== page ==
The Richmond Register

Local News

May 23, 2013

Court hearing reveals errors in trafficking case’s investigative file

RICHMOND — A discrepancy in police records led to an unusual hearing in a drug trafficking case Thursday in Madison Circuit Court.

The attorney for 49-year-old Carla Rae Clontz made a motion earlier this month for a bill of particulars hearing. Both the prosecution and defense attorneys had noticed problems with the file numbers in Clontz’ case, and there also were different reports of the number of pills sheriff’s deputies allege were found in her home.

A Madison grand jury indicted Clontz in December on two counts of first-degree trafficking in controlled substance (subsequent offense, Class C felony), first-degree trafficking in controlled substance (subsequent offense, Class B felony), third-degree trafficking in a controlled substance, trafficking in marijuana (less than 8 ounces) and possession of drug paraphernalia.

Deputies executed a search warrant Sept. 18 on Clontz’s residence at 545 Mount Vernon Road in Berea. The investigation stemmed from complaints about suspected drug trafficking at the home, the sheriff’s office reported.

Assisted by the Berea Police Department, officers found Oxycodone, methadone and Xanax tablets   that have a street value of $11,000, according to the sheriff’s department. Marijuana also was found, deputies reported.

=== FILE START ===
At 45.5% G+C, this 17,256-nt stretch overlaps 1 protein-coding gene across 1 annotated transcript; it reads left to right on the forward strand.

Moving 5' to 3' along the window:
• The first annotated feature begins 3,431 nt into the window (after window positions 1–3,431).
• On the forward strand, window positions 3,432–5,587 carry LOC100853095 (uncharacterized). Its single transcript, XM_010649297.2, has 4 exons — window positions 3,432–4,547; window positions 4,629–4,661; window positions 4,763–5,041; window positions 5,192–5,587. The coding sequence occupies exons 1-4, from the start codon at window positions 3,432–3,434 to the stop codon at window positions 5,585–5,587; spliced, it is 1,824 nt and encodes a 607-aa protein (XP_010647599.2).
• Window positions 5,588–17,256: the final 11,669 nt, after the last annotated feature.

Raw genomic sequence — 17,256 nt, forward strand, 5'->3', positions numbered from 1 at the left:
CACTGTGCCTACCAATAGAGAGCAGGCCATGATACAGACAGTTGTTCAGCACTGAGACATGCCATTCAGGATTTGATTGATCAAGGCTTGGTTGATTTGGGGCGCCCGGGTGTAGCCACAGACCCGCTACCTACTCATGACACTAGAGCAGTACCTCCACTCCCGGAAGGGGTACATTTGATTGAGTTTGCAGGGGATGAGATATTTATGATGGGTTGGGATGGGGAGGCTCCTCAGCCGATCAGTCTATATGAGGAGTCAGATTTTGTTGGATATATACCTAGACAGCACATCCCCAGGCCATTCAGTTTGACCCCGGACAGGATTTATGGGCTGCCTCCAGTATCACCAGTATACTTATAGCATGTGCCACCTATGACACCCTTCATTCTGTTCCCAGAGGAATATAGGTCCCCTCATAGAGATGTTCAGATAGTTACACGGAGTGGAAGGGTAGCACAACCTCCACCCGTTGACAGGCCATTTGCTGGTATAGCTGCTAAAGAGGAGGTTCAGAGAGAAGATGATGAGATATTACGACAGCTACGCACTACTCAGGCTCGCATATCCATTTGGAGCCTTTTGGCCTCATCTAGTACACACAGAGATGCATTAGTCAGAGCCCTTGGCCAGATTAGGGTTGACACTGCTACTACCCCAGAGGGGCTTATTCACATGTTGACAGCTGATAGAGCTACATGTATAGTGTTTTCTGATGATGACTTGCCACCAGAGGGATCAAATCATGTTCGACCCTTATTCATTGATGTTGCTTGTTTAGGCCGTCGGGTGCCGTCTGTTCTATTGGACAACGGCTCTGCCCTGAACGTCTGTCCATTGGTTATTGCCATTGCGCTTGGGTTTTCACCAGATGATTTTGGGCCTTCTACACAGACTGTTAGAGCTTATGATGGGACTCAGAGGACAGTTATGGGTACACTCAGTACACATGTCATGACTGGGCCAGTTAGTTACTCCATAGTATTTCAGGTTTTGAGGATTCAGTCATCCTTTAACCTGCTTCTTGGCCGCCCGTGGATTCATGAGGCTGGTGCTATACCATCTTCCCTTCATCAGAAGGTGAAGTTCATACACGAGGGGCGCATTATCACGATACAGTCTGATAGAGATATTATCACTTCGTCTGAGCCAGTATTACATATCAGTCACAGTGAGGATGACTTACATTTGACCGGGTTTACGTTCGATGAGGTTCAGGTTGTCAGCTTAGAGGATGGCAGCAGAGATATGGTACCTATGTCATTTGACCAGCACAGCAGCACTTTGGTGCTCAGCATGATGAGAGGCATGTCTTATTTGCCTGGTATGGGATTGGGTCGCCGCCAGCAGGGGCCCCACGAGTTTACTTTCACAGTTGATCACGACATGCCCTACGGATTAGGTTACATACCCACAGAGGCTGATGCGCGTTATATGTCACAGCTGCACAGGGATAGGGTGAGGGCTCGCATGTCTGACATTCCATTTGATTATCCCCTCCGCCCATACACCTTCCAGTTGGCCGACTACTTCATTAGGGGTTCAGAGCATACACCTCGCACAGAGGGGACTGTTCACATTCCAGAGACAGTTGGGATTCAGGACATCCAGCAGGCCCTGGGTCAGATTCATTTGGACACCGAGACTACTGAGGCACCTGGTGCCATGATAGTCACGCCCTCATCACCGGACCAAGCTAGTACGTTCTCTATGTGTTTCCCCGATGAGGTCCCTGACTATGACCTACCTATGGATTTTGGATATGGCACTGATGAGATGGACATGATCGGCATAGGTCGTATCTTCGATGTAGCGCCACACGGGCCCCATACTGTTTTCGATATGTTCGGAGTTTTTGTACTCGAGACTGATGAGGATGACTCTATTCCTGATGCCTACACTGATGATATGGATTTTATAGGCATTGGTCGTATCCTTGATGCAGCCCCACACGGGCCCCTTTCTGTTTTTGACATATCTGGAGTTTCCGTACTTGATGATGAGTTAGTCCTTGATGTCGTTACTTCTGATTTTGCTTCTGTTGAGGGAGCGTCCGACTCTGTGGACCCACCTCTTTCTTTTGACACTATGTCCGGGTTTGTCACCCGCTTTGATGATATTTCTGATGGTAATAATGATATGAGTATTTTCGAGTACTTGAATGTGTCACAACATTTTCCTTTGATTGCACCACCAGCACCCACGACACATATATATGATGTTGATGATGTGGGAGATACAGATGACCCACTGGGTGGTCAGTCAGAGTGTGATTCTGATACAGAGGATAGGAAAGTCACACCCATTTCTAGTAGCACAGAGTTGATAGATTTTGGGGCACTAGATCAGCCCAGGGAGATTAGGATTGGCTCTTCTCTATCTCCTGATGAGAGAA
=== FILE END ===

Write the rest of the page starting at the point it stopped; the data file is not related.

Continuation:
The sheriff’s department also reported Clontz confessed to drug trafficking in an interview that day.

Defense attorney Wes Browne asked for the hearing because the number of pills reported in evidence log did not match what the search warrant return listed. A return is a list of what is seized from a searched site that must be filed with the circuit clerk’s office.

Detective Jason Parker testified at the hearing. He said that the probable cause for the search warrant was established when a confidential informant purchased five narcotic pills from Clontz, which was videotaped.

The informant, however, took one of the pills before he left the house. Browne said that because of this, investigators had “lost control” of the pills, and asked the detective if it was possible the informant exchanged the pills before he turned them over to law enforcement.

“I don’t know how that is possible,” Parker said, adding that informants are searched before and after the videotaped “controlled buys.”

One of the first problems with the case records was Clontz’ name had been attached to an investigation that did not involve her.